A T cell is a type of lymphocyte. T cells are one of the important white blood cells of the immune system, and play a central role in the adaptive immune response. T cells can be easily distinguished from other lymphocytes by the presence of a T-cell receptor TCR on their cell surface. T cells are born from hematopoietic stem cells ,  found in the bone marrow. Then, developing T cells migrate to the thymus gland to mature. T cells derive their name from this organ where they develop or mature. T cell differentiation also continues after they have left the thymus.
Treg Heterogeneity, Function, and Homeostasis
Mytrang H. Nixon, Kristelle J. Sabatini, Ming O. J Exp Med 6 January ; 1 : e T reg cell—specific ablation of the Rag family small GTPases RagA and RagB impairs amino acid—induced mTORC1 signaling, causing defective amino acid anabolism, reduced T reg cell proliferation, and a rampant autoimmune disorder similar in severity to that triggered by T reg cell—specific TCR deficiency.
T-regulatory cells Tregs represent a unique subpopulation of helper T-cells by maintaining immune equilibrium using various mechanisms. The role of T-cell receptors TCR in providing homeostasis and activation of conventional T-cells is well-known; however, for Tregs, this area is understudied. In the last two decades, evidence has accumulated to confirm the importance of the TCR in Treg homeostasis and antigen-specific immune response regulation. In this review, we describe the current view of Treg subset heterogeneity, homeostasis and function in the context of TCR involvement. Recent studies of the TCR repertoire of Tregs, combined with single-cell gene expression analysis, revealed the importance of TCR specificity in shaping Treg phenotype diversity, their functions and homeostatic maintenance in various tissues.
T cell receptor signaling for γδT cell development
Besides the classical T-helper 1 and T-helper 2, other subsets have been identified, including T-helper 17, regulatory T cell, follicular helper T cell, and T-helper 9, each with a characteristic cytokine profile. For a particular phenotype to be differentiated, a set of cytokine signaling pathways coupled with activation of lineage-specific transcription factors and epigenetic modifications at appropriate genes are required. The effector functions of these cells are mediated by the cytokines secreted by the differentiated cells.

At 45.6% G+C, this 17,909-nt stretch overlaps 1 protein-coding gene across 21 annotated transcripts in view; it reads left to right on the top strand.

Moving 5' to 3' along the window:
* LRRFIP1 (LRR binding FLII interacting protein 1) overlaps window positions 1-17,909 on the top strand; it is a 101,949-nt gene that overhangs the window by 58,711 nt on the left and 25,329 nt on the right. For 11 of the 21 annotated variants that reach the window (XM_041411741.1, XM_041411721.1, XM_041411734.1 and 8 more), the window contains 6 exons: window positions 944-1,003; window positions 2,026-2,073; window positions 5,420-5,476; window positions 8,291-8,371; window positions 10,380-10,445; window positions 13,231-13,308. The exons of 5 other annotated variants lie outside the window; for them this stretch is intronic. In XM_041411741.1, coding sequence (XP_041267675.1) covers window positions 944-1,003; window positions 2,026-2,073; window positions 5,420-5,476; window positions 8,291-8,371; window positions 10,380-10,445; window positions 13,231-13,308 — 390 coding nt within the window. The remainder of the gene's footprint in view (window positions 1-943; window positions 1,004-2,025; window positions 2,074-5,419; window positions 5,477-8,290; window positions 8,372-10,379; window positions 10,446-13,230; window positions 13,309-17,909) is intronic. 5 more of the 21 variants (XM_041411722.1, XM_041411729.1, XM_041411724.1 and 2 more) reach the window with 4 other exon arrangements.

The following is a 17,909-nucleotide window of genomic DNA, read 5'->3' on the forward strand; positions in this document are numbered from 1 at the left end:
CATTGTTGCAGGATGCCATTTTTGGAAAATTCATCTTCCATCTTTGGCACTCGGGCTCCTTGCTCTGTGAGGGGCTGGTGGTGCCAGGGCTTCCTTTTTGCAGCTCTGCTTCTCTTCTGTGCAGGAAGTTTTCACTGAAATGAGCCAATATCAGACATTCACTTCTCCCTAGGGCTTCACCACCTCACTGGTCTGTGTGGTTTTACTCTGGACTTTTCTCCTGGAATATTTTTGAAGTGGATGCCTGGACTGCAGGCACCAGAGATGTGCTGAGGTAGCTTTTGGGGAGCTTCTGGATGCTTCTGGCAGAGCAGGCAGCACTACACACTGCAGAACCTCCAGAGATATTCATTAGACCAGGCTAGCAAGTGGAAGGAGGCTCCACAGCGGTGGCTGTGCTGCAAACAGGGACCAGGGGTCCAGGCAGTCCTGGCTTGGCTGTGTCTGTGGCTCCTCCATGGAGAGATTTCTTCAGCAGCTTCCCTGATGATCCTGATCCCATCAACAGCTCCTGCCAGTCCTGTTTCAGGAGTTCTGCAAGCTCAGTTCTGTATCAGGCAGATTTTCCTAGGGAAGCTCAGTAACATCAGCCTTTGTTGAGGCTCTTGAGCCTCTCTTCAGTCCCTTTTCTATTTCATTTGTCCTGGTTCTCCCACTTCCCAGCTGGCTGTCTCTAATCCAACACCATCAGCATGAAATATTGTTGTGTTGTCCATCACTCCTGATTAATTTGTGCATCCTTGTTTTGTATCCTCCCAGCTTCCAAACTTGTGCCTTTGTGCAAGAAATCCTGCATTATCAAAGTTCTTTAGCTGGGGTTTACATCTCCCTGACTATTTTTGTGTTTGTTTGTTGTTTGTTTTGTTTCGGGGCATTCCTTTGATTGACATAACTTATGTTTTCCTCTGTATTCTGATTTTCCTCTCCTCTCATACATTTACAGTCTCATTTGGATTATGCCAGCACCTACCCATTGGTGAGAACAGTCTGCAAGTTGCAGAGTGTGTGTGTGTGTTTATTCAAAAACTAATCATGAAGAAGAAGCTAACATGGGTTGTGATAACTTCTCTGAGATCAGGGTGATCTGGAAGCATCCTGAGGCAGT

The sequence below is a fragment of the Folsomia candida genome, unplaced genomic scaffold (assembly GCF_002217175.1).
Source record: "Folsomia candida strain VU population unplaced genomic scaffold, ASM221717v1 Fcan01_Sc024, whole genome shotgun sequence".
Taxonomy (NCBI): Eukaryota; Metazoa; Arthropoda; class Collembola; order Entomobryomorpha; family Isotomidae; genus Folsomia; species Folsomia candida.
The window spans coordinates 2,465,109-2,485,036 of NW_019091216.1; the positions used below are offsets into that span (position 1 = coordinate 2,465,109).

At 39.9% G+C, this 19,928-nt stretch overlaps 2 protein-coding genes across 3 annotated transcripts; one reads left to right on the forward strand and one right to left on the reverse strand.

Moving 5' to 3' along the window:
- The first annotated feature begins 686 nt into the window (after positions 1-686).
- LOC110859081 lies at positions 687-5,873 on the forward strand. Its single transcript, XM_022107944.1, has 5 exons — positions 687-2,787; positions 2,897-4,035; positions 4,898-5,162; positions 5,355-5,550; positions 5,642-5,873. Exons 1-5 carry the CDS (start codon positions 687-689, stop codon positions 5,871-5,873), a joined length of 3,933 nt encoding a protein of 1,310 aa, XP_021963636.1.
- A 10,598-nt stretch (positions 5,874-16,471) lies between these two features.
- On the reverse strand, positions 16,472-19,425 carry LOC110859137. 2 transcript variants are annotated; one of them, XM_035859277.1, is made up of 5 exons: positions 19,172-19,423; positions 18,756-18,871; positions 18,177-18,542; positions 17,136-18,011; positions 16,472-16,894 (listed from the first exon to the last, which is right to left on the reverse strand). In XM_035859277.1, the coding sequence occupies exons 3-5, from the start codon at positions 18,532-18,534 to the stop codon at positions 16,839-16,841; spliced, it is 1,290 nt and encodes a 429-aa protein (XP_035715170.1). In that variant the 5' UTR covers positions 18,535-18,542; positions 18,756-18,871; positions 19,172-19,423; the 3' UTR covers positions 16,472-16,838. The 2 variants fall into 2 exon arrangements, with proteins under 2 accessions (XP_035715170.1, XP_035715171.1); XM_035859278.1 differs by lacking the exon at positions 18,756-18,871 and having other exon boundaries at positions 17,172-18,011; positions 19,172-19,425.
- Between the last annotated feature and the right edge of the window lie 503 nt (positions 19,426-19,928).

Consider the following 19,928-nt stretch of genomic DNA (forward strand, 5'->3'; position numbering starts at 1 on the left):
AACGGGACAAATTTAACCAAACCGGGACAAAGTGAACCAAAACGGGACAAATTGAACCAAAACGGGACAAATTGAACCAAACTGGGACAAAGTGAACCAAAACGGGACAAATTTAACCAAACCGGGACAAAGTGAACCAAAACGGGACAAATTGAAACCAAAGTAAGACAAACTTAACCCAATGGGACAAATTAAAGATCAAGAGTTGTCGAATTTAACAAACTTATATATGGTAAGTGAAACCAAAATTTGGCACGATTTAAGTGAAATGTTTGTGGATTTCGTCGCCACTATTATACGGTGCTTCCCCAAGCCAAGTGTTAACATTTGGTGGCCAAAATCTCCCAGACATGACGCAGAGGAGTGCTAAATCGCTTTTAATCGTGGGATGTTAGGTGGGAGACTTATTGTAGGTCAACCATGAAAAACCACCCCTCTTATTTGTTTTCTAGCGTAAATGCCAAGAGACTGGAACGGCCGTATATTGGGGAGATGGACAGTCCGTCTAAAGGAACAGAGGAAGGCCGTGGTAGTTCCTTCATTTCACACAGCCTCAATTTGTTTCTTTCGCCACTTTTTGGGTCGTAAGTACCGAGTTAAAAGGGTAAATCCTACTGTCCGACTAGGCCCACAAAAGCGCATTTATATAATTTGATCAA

Somatic recombination of TCR genes in immature thymocytes results in some cells with useful TCR specificities, but also many with useless or potentially self-reactive specificities. Thus thymic selection mechanisms operate to shape the T-cell repertoire. Thymocytes that have a TCR with low affinity for self-peptide—MHC complexes are positively selected to further differentiate and function in adaptive immunity, whereas useless ones die by neglect.
Tregs are immunosuppressive and generally suppress or downregulate induction and proliferation of effector T cells. Mouse models have suggested that modulation of Tregs can treat autoimmune disease and cancer and can facilitate organ transplantation  and wound healing. Tregs tend to be upregulated in individuals with cancer, and they seem to be recruited to the site of many tumors. Studies in both humans and animal models have implicated that high numbers of Tregs in the tumor microenvironment is indicative of a poor prognosis , and Tregs are thought to suppress tumor immunity, thus hindering the body's innate ability to control the growth of cancerous cells. T regulatory cells are a component of the immune system that suppress immune responses of other cells.